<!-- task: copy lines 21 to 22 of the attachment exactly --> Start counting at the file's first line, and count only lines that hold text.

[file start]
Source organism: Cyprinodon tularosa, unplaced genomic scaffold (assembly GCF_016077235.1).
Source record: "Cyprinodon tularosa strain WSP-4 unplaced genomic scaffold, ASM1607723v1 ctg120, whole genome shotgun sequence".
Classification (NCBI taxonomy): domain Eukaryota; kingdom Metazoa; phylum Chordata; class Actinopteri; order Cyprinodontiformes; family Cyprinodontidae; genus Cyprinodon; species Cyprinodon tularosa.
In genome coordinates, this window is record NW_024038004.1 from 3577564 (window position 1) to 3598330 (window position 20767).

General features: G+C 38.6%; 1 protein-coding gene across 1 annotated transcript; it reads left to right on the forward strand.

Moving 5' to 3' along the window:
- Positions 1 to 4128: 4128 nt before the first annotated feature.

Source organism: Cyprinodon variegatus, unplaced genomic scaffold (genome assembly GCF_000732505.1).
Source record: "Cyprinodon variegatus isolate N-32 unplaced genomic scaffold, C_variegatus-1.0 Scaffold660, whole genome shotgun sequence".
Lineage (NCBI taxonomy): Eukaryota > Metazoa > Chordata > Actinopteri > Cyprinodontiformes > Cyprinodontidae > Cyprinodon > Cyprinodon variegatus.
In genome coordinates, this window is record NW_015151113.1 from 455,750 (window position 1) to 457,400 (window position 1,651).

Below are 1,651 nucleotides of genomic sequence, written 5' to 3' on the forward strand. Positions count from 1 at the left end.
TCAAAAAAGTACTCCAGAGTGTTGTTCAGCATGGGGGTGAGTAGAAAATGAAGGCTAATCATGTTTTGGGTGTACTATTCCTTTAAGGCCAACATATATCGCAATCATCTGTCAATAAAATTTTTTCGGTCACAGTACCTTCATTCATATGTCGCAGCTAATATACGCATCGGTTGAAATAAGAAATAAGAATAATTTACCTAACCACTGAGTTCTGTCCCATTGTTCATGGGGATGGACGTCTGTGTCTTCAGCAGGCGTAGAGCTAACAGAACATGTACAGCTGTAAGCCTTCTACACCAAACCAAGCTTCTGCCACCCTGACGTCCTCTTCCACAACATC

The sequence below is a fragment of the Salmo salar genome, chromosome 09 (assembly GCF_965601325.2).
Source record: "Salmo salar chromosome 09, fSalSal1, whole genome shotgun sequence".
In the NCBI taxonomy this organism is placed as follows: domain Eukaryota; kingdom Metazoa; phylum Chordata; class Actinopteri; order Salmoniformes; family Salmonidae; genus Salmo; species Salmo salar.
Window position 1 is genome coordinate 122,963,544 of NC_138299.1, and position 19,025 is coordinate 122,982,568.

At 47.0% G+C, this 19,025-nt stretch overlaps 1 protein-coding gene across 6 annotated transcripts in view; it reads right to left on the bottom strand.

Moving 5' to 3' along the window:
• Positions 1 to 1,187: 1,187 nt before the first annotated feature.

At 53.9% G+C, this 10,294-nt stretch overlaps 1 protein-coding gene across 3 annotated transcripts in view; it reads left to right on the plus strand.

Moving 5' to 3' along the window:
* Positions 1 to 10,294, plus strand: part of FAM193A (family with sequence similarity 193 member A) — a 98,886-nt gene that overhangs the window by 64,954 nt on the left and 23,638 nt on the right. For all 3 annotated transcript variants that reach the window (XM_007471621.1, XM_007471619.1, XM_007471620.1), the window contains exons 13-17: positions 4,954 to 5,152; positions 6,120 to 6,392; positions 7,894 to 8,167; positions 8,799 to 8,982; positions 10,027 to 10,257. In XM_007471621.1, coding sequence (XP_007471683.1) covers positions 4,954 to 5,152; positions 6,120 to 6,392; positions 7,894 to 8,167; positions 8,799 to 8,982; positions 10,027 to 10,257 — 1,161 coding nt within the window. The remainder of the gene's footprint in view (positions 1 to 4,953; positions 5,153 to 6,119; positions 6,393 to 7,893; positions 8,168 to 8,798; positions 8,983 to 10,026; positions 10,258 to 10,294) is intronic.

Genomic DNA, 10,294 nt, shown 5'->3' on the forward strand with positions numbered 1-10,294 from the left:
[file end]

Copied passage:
At 53.9% G+C, this 10,294-nt stretch overlaps 1 protein-coding gene across 3 annotated transcripts in view; it reads left to right on the plus strand.

Moving 5' to 3' along the window: